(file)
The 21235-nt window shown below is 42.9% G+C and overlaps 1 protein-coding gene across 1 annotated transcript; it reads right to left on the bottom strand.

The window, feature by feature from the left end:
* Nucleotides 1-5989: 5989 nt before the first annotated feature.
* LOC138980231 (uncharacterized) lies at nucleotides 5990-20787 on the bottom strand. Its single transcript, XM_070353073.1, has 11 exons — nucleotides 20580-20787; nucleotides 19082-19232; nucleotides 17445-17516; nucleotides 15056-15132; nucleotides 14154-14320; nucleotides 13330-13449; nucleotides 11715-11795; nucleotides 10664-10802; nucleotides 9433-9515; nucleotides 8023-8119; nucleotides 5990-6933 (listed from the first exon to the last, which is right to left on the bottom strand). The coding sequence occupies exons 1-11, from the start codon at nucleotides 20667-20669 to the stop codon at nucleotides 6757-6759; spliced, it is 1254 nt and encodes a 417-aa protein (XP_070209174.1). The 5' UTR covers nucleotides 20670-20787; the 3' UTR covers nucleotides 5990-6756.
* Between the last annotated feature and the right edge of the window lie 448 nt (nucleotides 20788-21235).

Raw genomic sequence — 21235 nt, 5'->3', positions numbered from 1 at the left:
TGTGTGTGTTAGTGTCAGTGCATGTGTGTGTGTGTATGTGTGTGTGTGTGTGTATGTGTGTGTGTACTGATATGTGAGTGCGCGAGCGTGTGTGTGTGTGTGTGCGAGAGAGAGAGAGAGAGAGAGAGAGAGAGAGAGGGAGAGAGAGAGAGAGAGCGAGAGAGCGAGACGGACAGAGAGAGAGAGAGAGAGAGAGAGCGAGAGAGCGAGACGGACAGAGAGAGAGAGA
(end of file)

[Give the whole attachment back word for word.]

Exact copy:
The 21235-nt window shown below is 42.9% G+C and overlaps 1 protein-coding gene across 1 annotated transcript; it reads right to left on the bottom strand.

The window, feature by feature from the left end:
* Nucleotides 1-5989: 5989 nt before the first annotated feature.
* LOC138980231 (uncharacterized) lies at nucleotides 5990-20787 on the bottom strand. Its single transcript, XM_070353073.1, has 11 exons — nucleotides 20580-20787; nucleotides 19082-19232; nucleotides 17445-17516; nucleotides 15056-15132; nucleotides 14154-14320; nucleotides 13330-13449; nucleotides 11715-11795; nucleotides 10664-10802; nucleotides 9433-9515; nucleotides 8023-8119; nucleotides 5990-6933 (listed from the first exon to the last, which is right to left on the bottom strand). The coding sequence occupies exons 1-11, from the start codon at nucleotides 20667-20669 to the stop codon at nucleotides 6757-6759; spliced, it is 1254 nt and encodes a 417-aa protein (XP_070209174.1). The 5' UTR covers nucleotides 20670-20787; the 3' UTR covers nucleotides 5990-6756.
* Between the last annotated feature and the right edge of the window lie 448 nt (nucleotides 20788-21235).

Raw genomic sequence — 21235 nt, 5'->3', positions numbered from 1 at the left:
TGTGTGTGTTAGTGTCAGTGCATGTGTGTGTGTGTATGTGTGTGTGTGTGTGTATGTGTGTGTGTACTGATATGTGAGTGCGCGAGCGTGTGTGTGTGTGTGTGCGAGAGAGAGAGAGAGAGAGAGAGAGAGAGAGAGGGAGAGAGAGAGAGAGAGCGAGAGAGCGAGACGGACAGAGAGAGAGAGAGAGAGAGAGAGCGAGAGAGCGAGACGGACAGAGAGAGAGAGA